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Tuesday, October 12, 2004

Nobel Prize for Economics and Tax Cuts

This years Nobel Prize for Economics went to Edward Prescott and Finn Kydland "for their contributions to dynamic macroeconomics: the time consistency of economic policy and the driving forces behind business cycles." These are two economists who have specialized in the area of how economic policy such as tax cuts affect the business cycle. Here's what Edward Prescott has to say about tax cuts:
Edward Prescott, who picked up the Nobel Prize for Economics, said President George W. Bush tax rate cuts were "pretty small" and should have been bigger.

"What Bush has done has been not very big, it's pretty small," Prescott told CNBC financial news television.

"Tax rates were not cut enough," he said.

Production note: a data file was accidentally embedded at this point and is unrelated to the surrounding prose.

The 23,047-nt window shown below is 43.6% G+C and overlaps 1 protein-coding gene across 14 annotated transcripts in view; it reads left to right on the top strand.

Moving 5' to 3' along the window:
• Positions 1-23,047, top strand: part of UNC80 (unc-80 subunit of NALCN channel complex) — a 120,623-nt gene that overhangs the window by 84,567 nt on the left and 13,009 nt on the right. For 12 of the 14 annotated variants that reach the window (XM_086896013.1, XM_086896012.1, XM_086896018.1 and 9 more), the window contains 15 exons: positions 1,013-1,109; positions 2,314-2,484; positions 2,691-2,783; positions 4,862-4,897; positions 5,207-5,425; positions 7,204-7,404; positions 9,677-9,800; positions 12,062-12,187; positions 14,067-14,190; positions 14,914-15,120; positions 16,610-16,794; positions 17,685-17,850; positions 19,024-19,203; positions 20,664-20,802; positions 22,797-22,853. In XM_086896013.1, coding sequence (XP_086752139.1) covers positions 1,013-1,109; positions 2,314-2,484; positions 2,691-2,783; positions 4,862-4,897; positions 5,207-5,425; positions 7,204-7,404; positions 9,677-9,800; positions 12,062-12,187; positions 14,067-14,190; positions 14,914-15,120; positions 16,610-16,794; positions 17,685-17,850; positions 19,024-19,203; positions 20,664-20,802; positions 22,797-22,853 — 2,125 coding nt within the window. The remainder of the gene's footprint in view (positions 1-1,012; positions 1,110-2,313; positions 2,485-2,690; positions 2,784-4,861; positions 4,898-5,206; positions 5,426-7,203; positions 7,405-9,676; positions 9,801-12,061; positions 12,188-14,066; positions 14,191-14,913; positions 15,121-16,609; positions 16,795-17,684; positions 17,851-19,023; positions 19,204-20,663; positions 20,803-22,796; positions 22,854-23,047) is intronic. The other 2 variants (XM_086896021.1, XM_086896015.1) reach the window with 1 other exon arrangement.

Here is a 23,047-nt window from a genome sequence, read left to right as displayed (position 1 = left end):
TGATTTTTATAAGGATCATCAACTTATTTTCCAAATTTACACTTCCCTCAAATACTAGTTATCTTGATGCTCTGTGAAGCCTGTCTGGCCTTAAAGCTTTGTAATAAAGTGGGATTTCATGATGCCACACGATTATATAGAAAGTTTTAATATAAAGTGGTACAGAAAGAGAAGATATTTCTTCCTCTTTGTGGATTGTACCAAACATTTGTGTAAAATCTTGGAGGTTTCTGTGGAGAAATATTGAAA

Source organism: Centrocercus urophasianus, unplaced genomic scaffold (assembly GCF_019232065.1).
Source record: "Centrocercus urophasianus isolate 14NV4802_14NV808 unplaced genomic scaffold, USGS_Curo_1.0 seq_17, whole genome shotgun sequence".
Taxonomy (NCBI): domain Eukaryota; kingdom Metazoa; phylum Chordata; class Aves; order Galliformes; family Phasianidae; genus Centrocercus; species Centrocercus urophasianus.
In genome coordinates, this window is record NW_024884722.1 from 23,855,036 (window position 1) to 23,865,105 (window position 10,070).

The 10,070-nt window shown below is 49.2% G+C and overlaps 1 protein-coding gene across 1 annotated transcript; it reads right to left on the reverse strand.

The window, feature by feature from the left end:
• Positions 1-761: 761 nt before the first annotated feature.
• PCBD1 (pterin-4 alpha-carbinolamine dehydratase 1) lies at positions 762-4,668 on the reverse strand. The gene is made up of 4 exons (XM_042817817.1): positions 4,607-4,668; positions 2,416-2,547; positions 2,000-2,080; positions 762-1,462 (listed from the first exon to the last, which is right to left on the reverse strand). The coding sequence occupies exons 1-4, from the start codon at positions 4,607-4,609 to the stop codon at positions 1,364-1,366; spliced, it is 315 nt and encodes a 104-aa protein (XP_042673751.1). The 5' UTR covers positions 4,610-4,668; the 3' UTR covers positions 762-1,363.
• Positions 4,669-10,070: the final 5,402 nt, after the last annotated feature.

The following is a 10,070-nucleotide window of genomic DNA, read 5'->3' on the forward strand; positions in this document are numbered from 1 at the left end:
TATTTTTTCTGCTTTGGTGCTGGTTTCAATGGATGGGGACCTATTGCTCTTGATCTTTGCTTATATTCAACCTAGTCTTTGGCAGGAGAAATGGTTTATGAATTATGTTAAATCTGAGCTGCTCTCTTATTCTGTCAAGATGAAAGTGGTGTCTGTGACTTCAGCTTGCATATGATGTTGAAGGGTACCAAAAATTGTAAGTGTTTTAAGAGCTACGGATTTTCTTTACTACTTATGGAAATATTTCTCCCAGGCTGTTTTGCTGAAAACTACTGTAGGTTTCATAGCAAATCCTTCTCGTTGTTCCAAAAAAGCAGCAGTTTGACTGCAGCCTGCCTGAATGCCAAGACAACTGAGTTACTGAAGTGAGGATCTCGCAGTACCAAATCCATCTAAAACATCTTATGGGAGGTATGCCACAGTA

Lower tax rates provided an incentive to work, Prescott said.

Prescott and Norwegian Finn Kydland won the 2004 Nobel Economics Prize for research into the forces behind business cycles.

The American analyst, who is a professor at Arizona State University and a researcher at the Federal Reserve Bank of Minneapolis, said a large tax cut in 1986 had lowered rates while collecting the same revenue.

But "in the early '90s the economy was depressed by the tax increase in '93 by about four percent, and it's right at that level now," Prescott said.

Bush, who is fighting to get re-elected November 2, has cut taxes by about 1.7 trillion dollars during his term.

The US leader accuses his Democratic rival John Kerry (news - web sites) of favoring tax increases, despite Kerry's promise to cut taxes for everyone earning less than 200,000 dollars a year.
So now we have an economist, who specializes in economic policy and won the Nobel Prize, who says that Bush's tax cuts were too small. There is now nobody with equal stature and specialization who takes the other side.

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